Schedule Changes and Drop/Add Period

    Term-based Programs (comprised of 10-week courses in a term)

    The equivalent of the first five school days of each term are designated as the “drop/add period” for schedule changes involving individual courses for students who start at the beginning of the term. By the end of the drop/add period, each student’s schedule must be in place for the remainder of the term. Individual courses dropped during drop/add will not appear on a student’s transcript and no tuition will be charged for those courses.

    Modular-based Programs (comprised of two modules of five- or six-week courses within a term)

    Students in modular-based programs may only add courses to the first module during the first three days, but are permitted to add courses to the second module or drop any course during the first five school days of the term. The first three school days is designated as the “drop/add” period for mid-term starts, who do not attend the first module of the term.  A student registered in a modular-based program must request all schedule changes by the end of the “drop/add period” of the first module to avoid tuition charges or withdrawal grades from appearing on the student’s transcript. Unused books for these dropped courses may be returned to the online bookstore within 30 days of the shipping date in new, unopened condition for a full credit to your student account.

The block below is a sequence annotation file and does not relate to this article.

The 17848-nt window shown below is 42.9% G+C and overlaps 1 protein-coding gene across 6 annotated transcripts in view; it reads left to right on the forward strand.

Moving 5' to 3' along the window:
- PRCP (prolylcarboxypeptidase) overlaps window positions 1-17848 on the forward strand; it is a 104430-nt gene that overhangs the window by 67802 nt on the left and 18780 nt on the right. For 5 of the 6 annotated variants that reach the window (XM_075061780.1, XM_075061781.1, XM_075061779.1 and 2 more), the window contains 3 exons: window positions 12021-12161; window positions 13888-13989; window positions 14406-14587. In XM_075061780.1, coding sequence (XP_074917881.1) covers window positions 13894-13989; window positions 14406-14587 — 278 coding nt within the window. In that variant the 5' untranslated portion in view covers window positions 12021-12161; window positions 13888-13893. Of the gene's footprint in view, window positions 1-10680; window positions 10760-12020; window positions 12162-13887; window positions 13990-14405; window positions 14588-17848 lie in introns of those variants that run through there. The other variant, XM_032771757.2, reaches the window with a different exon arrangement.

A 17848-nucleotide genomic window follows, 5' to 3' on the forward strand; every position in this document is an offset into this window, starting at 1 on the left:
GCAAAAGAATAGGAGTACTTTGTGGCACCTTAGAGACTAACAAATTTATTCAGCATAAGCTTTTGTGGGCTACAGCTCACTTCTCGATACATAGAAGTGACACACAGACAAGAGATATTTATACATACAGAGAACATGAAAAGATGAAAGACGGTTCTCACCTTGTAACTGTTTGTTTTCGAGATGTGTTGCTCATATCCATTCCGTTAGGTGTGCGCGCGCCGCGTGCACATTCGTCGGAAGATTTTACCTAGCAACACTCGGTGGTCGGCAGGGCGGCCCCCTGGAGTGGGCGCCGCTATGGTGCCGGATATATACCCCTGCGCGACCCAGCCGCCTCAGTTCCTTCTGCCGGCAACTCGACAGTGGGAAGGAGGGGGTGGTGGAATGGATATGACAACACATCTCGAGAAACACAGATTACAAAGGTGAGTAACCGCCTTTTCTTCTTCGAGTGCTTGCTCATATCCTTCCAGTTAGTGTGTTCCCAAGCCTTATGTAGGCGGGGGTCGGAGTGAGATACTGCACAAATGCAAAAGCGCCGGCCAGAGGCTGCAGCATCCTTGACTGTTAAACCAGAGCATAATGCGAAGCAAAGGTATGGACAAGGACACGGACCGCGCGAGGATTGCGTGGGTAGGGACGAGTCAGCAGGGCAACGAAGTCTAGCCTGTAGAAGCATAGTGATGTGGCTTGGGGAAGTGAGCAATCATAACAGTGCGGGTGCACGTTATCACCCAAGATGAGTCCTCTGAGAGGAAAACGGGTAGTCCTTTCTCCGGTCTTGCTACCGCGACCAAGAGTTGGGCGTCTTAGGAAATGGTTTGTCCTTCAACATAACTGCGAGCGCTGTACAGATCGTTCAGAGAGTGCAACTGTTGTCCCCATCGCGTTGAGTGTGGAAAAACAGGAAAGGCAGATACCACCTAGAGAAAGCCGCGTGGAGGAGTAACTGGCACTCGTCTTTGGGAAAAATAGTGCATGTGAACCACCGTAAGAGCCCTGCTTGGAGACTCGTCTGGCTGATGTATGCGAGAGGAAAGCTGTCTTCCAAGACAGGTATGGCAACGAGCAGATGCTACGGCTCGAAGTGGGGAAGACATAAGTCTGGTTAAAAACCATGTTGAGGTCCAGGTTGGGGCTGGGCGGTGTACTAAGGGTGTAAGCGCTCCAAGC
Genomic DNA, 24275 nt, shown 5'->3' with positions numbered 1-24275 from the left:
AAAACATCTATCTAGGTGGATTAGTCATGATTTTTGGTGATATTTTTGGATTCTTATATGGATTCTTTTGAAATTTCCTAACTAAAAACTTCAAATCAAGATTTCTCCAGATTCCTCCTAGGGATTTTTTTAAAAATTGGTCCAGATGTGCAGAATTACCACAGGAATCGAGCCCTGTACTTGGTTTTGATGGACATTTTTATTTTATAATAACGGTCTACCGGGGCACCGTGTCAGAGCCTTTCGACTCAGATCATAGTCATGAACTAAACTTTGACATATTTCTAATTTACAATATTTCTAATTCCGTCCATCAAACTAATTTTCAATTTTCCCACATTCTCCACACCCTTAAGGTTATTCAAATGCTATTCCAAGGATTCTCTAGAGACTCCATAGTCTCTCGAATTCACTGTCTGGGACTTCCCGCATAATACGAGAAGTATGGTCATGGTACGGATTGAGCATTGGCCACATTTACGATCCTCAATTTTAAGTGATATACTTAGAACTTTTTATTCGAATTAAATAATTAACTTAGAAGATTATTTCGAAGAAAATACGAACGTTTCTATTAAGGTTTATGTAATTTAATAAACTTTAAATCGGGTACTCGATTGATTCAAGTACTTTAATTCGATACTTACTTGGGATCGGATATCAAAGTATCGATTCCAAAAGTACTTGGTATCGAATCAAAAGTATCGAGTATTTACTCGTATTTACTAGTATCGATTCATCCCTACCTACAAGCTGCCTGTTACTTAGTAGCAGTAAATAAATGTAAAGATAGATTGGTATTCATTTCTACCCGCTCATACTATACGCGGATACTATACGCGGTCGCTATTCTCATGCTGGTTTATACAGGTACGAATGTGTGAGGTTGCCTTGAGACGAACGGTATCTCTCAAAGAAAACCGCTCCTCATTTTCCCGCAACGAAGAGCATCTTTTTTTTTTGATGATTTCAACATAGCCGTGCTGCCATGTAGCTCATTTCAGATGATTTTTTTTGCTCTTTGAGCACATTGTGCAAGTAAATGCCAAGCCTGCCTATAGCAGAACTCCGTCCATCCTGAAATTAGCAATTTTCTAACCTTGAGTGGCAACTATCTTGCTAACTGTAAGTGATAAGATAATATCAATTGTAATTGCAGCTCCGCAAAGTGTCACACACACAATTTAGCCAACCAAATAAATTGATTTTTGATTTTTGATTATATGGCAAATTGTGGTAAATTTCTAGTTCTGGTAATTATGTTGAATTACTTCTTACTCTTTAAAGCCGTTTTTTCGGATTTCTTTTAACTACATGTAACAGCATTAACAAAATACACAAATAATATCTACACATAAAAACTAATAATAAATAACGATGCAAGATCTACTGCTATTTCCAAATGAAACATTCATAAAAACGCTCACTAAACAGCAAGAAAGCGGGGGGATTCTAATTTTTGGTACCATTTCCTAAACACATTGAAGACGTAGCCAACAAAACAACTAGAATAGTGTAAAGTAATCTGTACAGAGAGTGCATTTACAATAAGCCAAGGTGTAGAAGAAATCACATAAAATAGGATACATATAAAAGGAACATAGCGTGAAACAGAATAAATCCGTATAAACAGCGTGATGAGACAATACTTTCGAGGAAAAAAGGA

Grading System

    (effective 1/21/2015)
    Previous grading scales are available on the school website at https://www.miller-motte.edu/files/9214/7317/1215/MMTC_Grade_Scales.pdf 

    Grade

    Definition

    Quality Points

    A

    90-100 Excellent

    4

    B

    80-89 Above Average

    3

    C

    70-79 Average

    2

    D

     60-69 Below Average

    1

    F

    0-59 Failing

    0

    W

    Withdrawal   

    Not calculated

    W*

    Withdrawal excluded from SAP

    Not calculated

    +S

    Satisfactory (70% or higher)

    Not calculated

    U

    Unsatisfactory (Below 70%)

    Not calculated

    I

    Incomplete

    Not calculated 

    TO

    Passed by examination

    Not calculated

    T

    Credit by Transfer
    (before February 2011)

    Not calculated

    T1

     Credit By Transfer
    (as of February 2011)

    Not calculated

    P

    Pass (60% or higher)